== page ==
10 Principles of Intuitive Eating

1. Reject the Diet Mentality Throw out the diet books and magazine articles that offer you false hope of losing weight quickly, easily, and permanently. Get angry at the lies that have led you to feel as if you were a failure every time a new diet stopped working and you gained back all of the weight. If you allow even one small hope to linger that a new and better diet might be lurking around the corner, it will prevent you from being free to rediscover Intuitive Eating.

2. Honor Your Hunger Keep your body biologically fed with adequate energy and carbohydrates. Otherwise you can trigger a primal drive to overeat. Once you reach the moment of excessive hunger, all intentions of moderate, conscious eating are fleeting and irrelevant. Learning to honor this first biological signal sets the stage for re-building trust with yourself and food.

3. Make Peace with Food Call a truce, stop the food fight! Give yourself unconditional permission to eat. If you tell yourself that you can’t or shouldn’t have a particular food, it can lead to intense feelings of deprivation that build into uncontrollable cravings and, often, bingeing When you finally “give-in” to your forbidden food, eating will be experienced with such intensity, it usually results in Last Supper overeating, and overwhelming guilt.

4. Challenge the Food Police .Scream a loud “NO” to thoughts in your head that declare you’re “good” for eating under 1000 calories or “bad” because you ate a piece of chocolate cake. The Food Police monitor the unreasonable rules that dieting has created . The police station is housed deep in your psyche, and its loud speaker shouts negative barbs, hopeless phrases, and guilt-provoking indictments. Chasing the Food Police away is a critical step in returning to Intuitive Eating.

5. Respect Your Fullness Listen for the body signals that tell you that you are no longer hungry. Observe the signs that show that you’re comfortably full. Pause in the middle of a meal or food and ask yourself how the food tastes, and what is your current fullness level?

6. Discover the Satisfaction Factor The Japanese have the wisdom to promote pleasure as one of their goals of healthy living In our fury to be thin and healthy, we often overlook one of the most basic gifts of existence–the pleasure and satisfaction that can be found in the eating experience. When you eat what you really want, in an environment that is inviting and conducive, the pleasure you derive will be a powerful force in helping you feel satisfied and content. By providing this experience for yourself, you will find that it takes much less food to decide you’ve had “enough”.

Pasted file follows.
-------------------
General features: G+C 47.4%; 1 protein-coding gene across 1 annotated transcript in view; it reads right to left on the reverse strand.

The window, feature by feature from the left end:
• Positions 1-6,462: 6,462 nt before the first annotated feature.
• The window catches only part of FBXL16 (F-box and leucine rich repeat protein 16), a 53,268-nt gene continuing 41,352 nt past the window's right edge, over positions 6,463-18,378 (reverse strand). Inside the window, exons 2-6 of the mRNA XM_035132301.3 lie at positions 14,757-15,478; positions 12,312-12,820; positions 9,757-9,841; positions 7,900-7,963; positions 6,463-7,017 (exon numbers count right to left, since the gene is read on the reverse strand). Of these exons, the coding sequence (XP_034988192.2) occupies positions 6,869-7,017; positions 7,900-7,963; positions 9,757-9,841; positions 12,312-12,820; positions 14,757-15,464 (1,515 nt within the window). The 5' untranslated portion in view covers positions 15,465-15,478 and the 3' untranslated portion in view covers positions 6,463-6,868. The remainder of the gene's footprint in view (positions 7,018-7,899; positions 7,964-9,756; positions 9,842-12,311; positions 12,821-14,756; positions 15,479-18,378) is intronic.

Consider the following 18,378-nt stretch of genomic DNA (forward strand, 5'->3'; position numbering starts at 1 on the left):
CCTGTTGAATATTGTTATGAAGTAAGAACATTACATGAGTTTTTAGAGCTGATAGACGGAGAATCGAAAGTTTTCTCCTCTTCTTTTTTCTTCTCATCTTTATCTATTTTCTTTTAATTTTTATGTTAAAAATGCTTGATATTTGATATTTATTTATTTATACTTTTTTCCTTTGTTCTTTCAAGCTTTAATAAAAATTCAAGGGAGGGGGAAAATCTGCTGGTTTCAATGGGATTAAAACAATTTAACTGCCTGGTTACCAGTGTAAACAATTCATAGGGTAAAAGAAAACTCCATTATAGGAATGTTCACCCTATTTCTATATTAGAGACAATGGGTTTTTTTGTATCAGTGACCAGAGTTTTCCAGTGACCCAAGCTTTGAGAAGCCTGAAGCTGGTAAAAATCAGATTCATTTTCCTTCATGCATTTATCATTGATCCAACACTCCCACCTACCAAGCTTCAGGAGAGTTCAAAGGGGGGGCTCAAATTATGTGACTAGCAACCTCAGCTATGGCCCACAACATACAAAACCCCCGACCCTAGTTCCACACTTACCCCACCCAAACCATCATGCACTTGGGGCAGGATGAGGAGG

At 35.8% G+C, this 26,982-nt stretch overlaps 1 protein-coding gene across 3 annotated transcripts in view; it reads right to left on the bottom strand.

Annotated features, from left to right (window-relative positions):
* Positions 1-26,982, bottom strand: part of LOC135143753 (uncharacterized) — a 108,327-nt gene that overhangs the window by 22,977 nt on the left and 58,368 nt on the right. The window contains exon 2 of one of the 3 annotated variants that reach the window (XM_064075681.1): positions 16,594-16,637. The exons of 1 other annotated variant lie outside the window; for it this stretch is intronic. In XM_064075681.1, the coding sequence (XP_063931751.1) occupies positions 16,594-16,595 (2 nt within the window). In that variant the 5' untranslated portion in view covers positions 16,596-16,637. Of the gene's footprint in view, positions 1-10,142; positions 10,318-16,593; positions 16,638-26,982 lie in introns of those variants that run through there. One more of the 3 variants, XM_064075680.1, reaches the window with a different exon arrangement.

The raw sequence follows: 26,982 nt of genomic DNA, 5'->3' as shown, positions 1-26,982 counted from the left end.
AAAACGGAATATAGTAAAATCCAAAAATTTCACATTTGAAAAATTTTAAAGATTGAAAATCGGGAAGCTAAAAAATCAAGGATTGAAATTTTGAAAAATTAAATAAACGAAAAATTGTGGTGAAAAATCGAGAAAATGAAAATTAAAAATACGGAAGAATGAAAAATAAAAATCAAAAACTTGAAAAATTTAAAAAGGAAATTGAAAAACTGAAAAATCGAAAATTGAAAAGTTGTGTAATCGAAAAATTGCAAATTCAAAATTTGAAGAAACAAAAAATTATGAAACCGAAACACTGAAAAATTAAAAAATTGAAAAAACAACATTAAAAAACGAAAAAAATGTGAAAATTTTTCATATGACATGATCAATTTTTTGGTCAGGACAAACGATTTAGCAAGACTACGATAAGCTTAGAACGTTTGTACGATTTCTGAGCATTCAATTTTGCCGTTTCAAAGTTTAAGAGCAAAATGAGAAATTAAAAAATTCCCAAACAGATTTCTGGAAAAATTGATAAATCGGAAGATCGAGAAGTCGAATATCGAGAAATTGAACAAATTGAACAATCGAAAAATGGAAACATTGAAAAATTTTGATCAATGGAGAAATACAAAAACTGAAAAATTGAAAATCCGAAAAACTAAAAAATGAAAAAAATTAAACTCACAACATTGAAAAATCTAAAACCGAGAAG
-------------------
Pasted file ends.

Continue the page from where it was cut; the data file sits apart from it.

7. Honor Your Feelings Without Using Food Find ways to comfort , nurture, distract, and resolve your issues without using food. Anxiety, loneliness, boredom, anger are emotions we all experience throughout life. Each has its own trigger, and each has its own appeasement. Food won’t fix any of these feelings. It may comfort for the short term, distract from the pain, or even numb you into a food hangover. But food won’t solve the problem. If anything, eating for an emotional hunger will only make you feel worse in the long run. You’ll ultimately have to deal with the source of the emotion, as well as the discomfort of overeating.

8. Respect Your Body Accept your genetic blueprint. Just as a person with a shoe size of eight would not expect to realistically squeeze into a size six, it is equally as futile (and uncomfortable) to have the same expectation with body size. But mostly, respect your body, so you can feel better about who you are. It’s hard to reject the diet mentality if you are unrealistic and overly critical about your body shape.

9. Exercise–Feel the Difference Forget militant exercise. Just get active and feel the difference. Shift your focus to how it feels to move your body, rather than the calorie burning effect of exercise. If you focus on how you feel from working out, such as energized, it can make the difference between rolling out of bed for a brisk morning walk or hitting the snooze alarm. If when you wake up, your only goal is to lose weight, it’s usually not a motivating factor in that moment of time.

10 Honor Your Health–Gentle Nutrition Make food choices that honor your health and tastebuds while making you feel well. Remember that you don’t have to eat a perfect diet to be healthy. You will not suddenly get a nutrient deficiency or gain weight from one snack, one meal, or one day of eating. It’s what you eat consistently over time that matters, progress not perfection is what counts.